Blog – Disaster Preparedness, Water and Storm Damage

Are you prepared for a tsunami?

It was the middle of the night in the U.S. when the recent earthquake and tsunami in Japan occurred. Many did not learn of the devastating event until after they woke up and saw the morning news. Residents in western coastal towns awoke to tsunami-warning sirens in the early morning and immediately fled to higher ground.

Fortunately, the U.S. did not experience tsunami waves remotely as close to the ones that flooded much of Japan’s coastal areas. However, with the East and West coasts of the U.S. next to major oceans, residents are still unprepared and uneducated about what to do in the event of a major quake and tsunami. In an interview with CNN, Erwann Michel-Kerjan with the Wharton School’s Risk Management and Decision Processes Center states, “On a scale of one to 10, with 10 being the most prepared and zero being the worst-prepared ever, you can put Haiti at zero, you can put Japan at eight and you can put the U.S. at five.”

Tsunami Safety

  • Always be prepared to evacuate if you live in or are visiting a coastal area. Some coastal towns conduct a tsunami drill regularly so residents become familiar with the sound of the sirens and can conduct their own drills.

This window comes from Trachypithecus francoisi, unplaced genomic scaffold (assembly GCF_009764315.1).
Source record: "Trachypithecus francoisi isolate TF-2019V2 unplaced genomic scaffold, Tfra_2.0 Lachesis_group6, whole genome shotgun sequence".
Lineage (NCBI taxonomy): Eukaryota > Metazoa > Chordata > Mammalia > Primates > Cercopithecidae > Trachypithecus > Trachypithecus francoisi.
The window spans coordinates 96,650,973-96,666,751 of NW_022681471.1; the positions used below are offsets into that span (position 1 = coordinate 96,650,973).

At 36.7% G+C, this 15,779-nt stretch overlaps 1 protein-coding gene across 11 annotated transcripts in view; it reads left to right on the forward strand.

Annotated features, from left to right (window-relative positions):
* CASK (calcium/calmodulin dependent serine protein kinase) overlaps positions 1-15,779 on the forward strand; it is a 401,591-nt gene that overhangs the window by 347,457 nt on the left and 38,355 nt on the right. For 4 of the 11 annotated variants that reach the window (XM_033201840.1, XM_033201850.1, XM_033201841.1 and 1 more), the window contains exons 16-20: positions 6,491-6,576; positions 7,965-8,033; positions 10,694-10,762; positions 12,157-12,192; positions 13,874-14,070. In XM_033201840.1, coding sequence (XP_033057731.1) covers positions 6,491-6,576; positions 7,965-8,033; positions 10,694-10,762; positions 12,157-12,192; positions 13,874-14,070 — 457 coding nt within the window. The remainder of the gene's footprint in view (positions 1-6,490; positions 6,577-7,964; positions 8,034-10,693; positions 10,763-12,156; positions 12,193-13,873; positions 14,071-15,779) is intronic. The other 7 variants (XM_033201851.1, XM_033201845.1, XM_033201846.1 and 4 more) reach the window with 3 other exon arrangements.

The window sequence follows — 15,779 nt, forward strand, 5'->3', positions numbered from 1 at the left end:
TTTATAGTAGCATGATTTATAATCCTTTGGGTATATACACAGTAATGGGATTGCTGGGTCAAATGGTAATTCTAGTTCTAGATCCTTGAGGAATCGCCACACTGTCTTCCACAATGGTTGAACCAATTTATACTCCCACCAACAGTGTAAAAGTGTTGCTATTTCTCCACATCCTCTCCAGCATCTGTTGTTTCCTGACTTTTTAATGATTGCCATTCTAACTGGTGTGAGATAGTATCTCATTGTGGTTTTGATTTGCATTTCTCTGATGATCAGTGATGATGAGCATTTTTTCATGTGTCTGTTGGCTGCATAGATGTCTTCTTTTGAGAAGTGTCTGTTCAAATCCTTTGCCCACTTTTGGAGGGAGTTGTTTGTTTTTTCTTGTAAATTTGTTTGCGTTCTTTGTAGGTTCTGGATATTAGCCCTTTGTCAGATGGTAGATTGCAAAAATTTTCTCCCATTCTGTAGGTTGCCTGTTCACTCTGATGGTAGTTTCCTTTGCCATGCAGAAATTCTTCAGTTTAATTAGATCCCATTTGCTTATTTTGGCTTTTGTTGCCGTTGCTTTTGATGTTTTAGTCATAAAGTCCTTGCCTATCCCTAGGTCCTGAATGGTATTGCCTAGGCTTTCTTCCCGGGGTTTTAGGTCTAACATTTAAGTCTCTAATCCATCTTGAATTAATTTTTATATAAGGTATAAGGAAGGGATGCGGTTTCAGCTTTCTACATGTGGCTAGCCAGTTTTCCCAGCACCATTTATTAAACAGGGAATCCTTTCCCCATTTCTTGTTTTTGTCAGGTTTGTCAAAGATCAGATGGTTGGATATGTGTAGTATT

• Know your evacuation route. If you live in an area at risk for a tsunami or coastal flooding, know which location is the safest for you and your family if you need to evacuate. You should also know alternate routes to reach that location. If you are visiting a coastal area, take note of any tsunami-evacuation-route signs you see along the roads. Coastal businesses owners should make emergency disaster plans as well.
  • Know the signs of a tsunami. Before a tsunami, you may feel an offshore earthquake. The coastal waters will also begin to quickly rise or fall.
  • Never go near the shore to watch a tsunami’s waves or the water flood the land. Use a television set for that instead.
  • Do no return to a coastal area to recover from a flood until the authorities deem it safe. A tsunami is more than just one wave; it is a series of waves that may continue to form with earthquake aftershocks.

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